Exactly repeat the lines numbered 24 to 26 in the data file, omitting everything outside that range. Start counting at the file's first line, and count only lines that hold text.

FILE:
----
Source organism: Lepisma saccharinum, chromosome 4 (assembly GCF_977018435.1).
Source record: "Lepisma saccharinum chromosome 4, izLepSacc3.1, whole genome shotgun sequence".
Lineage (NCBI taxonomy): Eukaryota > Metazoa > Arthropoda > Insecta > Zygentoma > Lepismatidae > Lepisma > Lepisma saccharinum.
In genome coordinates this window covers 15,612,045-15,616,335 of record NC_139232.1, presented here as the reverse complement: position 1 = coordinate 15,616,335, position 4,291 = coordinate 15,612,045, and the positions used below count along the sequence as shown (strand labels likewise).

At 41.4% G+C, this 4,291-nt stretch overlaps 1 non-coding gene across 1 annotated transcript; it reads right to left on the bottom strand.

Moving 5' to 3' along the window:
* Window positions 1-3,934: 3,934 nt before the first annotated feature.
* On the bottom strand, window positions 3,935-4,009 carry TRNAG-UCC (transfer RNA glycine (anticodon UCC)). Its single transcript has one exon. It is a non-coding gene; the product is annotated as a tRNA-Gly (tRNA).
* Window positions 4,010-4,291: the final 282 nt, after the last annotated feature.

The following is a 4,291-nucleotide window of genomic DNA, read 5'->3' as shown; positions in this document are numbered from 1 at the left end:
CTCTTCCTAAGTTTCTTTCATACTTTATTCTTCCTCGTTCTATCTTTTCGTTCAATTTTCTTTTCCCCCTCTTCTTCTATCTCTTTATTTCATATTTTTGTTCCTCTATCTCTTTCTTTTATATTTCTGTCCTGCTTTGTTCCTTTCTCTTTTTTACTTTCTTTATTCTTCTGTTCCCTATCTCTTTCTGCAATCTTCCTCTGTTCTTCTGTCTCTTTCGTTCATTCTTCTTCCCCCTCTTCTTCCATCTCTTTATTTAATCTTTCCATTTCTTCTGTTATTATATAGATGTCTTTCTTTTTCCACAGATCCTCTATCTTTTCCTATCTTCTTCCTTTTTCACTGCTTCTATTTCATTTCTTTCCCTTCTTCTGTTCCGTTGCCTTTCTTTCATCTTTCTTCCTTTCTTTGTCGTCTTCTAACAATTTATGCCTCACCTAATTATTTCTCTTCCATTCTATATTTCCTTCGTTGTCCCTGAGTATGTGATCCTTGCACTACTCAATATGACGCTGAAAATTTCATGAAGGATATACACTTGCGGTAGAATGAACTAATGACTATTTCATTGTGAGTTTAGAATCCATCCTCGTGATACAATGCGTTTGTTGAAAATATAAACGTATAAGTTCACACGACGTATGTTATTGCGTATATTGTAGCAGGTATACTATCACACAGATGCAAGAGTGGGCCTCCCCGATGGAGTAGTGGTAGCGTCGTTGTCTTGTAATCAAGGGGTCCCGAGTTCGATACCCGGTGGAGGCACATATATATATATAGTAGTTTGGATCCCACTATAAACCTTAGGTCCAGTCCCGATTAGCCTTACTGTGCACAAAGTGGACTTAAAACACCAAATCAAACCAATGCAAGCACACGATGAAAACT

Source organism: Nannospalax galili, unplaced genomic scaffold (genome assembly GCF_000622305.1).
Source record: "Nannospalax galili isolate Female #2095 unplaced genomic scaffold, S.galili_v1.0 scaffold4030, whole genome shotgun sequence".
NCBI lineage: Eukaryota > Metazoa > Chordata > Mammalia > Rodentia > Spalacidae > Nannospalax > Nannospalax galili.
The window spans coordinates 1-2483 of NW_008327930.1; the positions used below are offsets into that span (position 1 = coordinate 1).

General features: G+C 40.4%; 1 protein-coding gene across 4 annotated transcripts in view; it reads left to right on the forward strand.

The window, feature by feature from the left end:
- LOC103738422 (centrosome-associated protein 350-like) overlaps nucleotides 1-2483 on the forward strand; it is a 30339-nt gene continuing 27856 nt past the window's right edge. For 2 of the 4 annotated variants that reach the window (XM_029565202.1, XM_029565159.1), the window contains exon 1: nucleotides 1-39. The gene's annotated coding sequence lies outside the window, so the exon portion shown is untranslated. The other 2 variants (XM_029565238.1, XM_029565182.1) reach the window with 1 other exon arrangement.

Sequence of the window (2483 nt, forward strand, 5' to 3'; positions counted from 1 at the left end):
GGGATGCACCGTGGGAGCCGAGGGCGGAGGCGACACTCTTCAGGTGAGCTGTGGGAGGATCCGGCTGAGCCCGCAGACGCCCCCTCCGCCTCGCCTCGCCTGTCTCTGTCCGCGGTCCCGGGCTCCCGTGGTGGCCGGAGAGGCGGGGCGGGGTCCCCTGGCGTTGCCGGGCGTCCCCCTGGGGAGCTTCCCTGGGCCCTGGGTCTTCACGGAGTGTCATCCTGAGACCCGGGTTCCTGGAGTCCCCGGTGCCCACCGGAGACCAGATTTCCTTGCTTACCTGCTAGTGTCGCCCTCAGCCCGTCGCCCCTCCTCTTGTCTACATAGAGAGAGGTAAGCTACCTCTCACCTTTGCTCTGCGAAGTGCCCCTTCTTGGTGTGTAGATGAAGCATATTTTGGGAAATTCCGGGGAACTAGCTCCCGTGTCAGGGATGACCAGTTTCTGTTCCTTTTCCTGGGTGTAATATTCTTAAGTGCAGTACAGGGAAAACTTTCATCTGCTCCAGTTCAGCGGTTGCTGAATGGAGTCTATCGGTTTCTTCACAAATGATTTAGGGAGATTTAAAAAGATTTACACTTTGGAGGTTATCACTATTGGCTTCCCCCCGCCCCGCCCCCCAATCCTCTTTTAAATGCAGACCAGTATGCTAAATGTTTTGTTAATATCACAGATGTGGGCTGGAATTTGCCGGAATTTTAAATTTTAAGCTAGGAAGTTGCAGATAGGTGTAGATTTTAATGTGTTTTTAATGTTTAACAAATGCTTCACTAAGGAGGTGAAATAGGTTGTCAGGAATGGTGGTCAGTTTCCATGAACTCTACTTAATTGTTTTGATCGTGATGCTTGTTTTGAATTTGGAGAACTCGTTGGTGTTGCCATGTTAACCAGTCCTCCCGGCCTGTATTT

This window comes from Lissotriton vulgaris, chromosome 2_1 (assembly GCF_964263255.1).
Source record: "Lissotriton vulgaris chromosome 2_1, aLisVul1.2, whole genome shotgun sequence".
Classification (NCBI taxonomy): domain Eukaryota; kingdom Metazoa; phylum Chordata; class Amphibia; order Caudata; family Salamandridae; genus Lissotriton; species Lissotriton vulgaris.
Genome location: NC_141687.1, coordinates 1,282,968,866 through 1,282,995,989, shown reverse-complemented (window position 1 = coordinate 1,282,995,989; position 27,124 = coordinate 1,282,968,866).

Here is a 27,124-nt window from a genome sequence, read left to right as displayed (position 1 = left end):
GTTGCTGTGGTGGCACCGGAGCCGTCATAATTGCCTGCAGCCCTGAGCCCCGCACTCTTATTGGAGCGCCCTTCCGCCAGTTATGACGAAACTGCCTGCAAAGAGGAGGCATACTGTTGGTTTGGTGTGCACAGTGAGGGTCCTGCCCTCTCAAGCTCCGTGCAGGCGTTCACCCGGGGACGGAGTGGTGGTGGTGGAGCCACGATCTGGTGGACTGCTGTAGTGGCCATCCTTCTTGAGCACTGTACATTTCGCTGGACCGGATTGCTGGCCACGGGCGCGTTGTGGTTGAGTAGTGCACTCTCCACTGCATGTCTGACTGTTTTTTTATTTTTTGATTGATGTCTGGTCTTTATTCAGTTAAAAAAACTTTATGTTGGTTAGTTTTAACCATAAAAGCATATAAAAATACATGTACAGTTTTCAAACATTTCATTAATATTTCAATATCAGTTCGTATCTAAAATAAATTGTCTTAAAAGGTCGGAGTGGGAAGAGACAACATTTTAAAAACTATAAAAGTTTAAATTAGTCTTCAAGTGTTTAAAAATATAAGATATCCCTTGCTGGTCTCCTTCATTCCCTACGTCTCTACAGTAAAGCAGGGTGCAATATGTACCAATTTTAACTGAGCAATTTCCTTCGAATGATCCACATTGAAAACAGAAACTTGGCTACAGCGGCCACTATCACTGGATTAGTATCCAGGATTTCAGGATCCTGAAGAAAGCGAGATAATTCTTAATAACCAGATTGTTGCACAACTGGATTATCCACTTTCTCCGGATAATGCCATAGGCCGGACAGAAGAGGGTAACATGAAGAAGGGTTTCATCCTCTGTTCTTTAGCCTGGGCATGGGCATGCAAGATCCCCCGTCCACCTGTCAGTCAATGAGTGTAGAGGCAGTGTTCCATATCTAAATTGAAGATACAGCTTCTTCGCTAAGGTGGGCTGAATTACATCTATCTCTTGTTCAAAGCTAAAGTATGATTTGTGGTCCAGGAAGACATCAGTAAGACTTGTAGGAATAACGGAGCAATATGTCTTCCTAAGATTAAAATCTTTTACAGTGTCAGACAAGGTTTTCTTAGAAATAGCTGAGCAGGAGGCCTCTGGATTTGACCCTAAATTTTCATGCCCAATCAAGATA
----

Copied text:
Genome location: NC_141687.1, coordinates 1,282,968,866 through 1,282,995,989, shown reverse-complemented (window position 1 = coordinate 1,282,995,989; position 27,124 = coordinate 1,282,968,866).

Here is a 27,124-nt window from a genome sequence, read left to right as displayed (position 1 = left end):
GTTGCTGTGGTGGCACCGGAGCCGTCATAATTGCCTGCAGCCCTGAGCCCCGCACTCTTATTGGAGCGCCCTTCCGCCAGTTATGACGAAACTGCCTGCAAAGAGGAGGCATACTGTTGGTTTGGTGTGCACAGTGAGGGTCCTGCCCTCTCAAGCTCCGTGCAGGCGTTCACCCGGGGACGGAGTGGTGGTGGTGGAGCCACGATCTGGTGGACTGCTGTAGTGGCCATCCTTCTTGAGCACTGTACATTTCGCTGGACCGGATTGCTGGCCACGGGCGCGTTGTGGTTGAGTAGTGCACTCTCCACTGCATGTCTGACTGTTTTTTTATTTTTTGATTGATGTCTGGTCTTTATTCAGTTAAAAAAACTTTATGTTGGTTAGTTTTAACCATAAAAGCATATAAAAATACATGTACAGTTTTCAAACATTTCATTAATATTTCAATATCAGTTCGTATCTAAAATAAATTGTCTTAAAAGGTCGGAGTGGGAAGAGACAACATTTTAAAAACTATAAAAGTTTAAATTAGTCTTCAAGTGTTTAAAAATATAAGATATCCCTTGCTGGTCTCCTTCATTCCCTACGTCTCTACAGTAAAGCAGGGTGCAATATGTACCAATTTTAACTGAGCAATTTCCTTCGAATGATCCACATTGAAAACAGAAACTTGGCTACAGCGGCCACTATCACTGGATTAGTATCCAGGATTTCAGGATCCTGAAGAAAGCGAGATAATTCTTAATAACCAGATTGTTGCACAACTGGATTATCCACTTTCTCCGGATAATGCCATAGGCCGGACAGAAGAGGGTAACATGAAGAAGGGTTTCATCCTCTGTTCTTTAGCCTGGGCATGGGCATGCAAGATCCCCCGTCCACCTGTCAGTCAATGAGTGTAGAGGCAGTGTTCCATATCTAAATTGAAGATACAGCTTCTTCGCTAAGGTGGGCTGAATTACATCTATCTCTTGTTCAAAGCTAAAGTATGATTTGTGGTCCAGGAAGACATCAGTAAGACTTGTAGGAATAACGGAGCAATATGTCTTCCTAAGATTAAAATCTTTTACAGTGTCAGACAAGGTTTTCTTAGAAATAGCTGAGCAGGAGGCCTCTGGATTTGACCCTAAATTTTCATGCCCAATCAAGATA